(Jamaica Observer) More than four months after Jamaican Shanique Myrie was finger-raped, verbally abused, locked up and kicked out of Barbados, the Barbadian Government is yet to respond to correspondence from her lawyers.
Attorneys Anthony Hylton and Michelle Brown, who represent Myrie, say they have made repeated attempts to get the government of that eastern Caribbean island to address the issue but to date no positive response has been forthcoming.
Myrie, who was detained at the Grantley Adams International Airport in March, claimed that she was subjected to two demeaning cavity searches, locked in a cold, filthy room and kicked out of the country the following day, despite not being found with any contraband or in contravention of that country’s laws.
She also said she was verbally abused by a female customs officer who allegedly told her that ‘All you (expletive) Jamaicans come here to do is either steal people’s man or bring drugs here’.
“…The Barbadian Government has not been responsive,” said Hylton. He said former Attorney General and Justice Minister Dorothy Lightbourne as well as Foreign Affairs minister Ken Baugh and permanent secretary in that ministry, Ambassador Evadne Coy, had written to the Barbadian Government seeking redress for Myrie but their efforts have also been spurned.
The high-handed attitude of the Barbadian Government has been confirmed by an official from the Ministry of Foreign Affairs and Foreign Trade.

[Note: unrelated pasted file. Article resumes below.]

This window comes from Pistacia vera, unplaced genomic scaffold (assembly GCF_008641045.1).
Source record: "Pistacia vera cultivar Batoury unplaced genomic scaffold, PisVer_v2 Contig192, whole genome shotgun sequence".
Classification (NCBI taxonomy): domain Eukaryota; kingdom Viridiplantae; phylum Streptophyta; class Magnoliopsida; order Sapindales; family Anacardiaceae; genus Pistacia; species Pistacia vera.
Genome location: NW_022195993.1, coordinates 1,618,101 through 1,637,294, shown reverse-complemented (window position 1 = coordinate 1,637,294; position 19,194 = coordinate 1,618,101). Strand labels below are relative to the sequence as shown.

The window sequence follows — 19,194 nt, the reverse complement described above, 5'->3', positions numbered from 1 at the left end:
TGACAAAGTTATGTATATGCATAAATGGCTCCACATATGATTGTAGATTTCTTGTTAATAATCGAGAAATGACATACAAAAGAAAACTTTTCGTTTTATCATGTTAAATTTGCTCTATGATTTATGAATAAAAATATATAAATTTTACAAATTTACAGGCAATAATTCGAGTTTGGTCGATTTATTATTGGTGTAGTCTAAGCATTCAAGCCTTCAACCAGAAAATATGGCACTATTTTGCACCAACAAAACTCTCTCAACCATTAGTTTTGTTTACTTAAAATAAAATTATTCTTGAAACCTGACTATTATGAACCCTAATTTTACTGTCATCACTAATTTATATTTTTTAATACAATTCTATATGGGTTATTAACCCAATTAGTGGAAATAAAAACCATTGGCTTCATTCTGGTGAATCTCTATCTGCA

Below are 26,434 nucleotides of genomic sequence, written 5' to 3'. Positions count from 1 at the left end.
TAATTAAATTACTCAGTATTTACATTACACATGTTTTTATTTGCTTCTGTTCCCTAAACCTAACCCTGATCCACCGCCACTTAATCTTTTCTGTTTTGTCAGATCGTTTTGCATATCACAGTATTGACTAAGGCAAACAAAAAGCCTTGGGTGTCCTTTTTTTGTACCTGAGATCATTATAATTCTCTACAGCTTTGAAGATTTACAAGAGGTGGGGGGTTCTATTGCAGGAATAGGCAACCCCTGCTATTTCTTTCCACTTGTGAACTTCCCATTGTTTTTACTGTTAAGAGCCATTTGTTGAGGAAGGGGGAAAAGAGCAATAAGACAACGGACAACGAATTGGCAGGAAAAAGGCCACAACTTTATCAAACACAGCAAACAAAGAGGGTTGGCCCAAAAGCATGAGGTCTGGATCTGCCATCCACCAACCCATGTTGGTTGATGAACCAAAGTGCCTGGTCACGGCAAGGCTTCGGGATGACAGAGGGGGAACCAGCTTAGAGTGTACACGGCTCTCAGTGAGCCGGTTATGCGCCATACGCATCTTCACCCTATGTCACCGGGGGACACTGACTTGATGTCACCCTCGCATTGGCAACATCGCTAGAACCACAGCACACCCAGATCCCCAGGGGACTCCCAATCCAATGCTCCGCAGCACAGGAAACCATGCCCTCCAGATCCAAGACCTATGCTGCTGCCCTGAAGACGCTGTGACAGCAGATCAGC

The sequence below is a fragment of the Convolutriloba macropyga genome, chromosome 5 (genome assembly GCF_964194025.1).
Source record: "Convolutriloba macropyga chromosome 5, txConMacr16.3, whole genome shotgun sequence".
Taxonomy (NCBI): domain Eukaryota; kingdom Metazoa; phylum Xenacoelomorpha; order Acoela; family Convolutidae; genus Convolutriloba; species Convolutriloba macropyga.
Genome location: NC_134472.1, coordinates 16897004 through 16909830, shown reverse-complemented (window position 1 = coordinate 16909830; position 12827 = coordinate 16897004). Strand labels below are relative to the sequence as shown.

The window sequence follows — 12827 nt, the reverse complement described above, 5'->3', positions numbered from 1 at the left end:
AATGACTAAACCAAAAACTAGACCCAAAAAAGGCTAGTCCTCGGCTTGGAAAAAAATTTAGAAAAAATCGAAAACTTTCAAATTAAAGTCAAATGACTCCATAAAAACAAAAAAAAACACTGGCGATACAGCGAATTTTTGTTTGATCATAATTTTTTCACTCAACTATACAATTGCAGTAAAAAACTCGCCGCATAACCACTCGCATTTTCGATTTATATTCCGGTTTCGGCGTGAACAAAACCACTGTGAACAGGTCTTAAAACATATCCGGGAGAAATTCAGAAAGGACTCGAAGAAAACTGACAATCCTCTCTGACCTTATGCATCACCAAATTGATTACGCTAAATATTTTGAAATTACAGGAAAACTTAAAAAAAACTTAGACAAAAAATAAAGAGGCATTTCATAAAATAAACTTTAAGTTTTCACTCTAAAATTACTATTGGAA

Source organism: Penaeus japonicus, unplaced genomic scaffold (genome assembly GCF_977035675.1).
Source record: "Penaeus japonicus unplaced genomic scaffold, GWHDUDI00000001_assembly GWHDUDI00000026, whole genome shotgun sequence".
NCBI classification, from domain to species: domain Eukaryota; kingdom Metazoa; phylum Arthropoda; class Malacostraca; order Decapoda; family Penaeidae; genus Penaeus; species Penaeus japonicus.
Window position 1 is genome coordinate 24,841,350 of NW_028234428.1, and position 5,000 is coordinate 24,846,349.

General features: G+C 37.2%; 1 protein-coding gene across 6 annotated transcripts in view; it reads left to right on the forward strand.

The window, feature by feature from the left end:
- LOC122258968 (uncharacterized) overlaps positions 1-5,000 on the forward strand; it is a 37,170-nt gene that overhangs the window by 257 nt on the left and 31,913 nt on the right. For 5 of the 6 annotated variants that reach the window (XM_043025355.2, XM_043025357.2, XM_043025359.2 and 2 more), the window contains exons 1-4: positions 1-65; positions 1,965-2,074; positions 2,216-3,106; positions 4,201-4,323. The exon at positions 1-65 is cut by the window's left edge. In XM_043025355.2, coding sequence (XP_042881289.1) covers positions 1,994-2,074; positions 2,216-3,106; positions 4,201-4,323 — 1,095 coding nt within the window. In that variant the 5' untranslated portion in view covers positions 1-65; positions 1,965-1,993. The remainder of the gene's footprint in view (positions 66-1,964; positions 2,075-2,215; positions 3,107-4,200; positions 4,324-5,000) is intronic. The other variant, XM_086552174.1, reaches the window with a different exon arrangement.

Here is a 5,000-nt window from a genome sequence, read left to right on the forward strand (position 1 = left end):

“There has been no concrete or diplomatic response from the Barbadian Government on the Shanique Myrie issue,” the ministry official said.
However, Hylton said any attempt by Barbados to ignore the issue, with the hope that it will die a natural death, would be a wrong move. “We feel that more than enough time has expired between the attempt by the Government to engage the Barbadian Government plus our own intervention and we are now at the stage where we are getting ready to take this to another level,” Hylton said.
In the aftermath of the incident, Barbadian Prime Minister Freundel Stuart said he was inviting Myrie to return to Barbados and point out her abusers, but according to Hylton, although Stuart made the statements during an interview with the Caribbean Media Corporation, they were just empty words.
“The impression has been given by the prime minister that he has invited Miss Myrie to Barbados to identify her attackers. All of this is just sarcasm because the (Barbadian) Government has taken the position that this (incident with Myrie) has never occurred. We, including the (Jamaican) Government, have sought among things to indicate that Miss Myrie is interested to return to Barbados to identify her attackers,” he said, “That publicly stated offer is a farce and an empty gesture.”
After Myrie’s claim became public, a Jamaican delegation visited Barbados and engaged in a round of talks with officials from that country, examined the detention centre at the Grantley Adams Airport and met with members of the Jamaican community living in that country.
In a press release in March, Baugh expressed regret that Barbados was snubbing attempts by the Jamaican Government to seek redress for Myrie.
The Barbadian Government has repeatedly claimed that Myrie was not being truthful and that the alleged abuse never happened. Barbadian Foreign Minister Maxine McLean dismissed Myrie as a liar and said that an investigation had revealed no record of any body search. McLean also blamed the Jamaican media for the negative waves the story, which was broken by the Observer, created for Barbadians.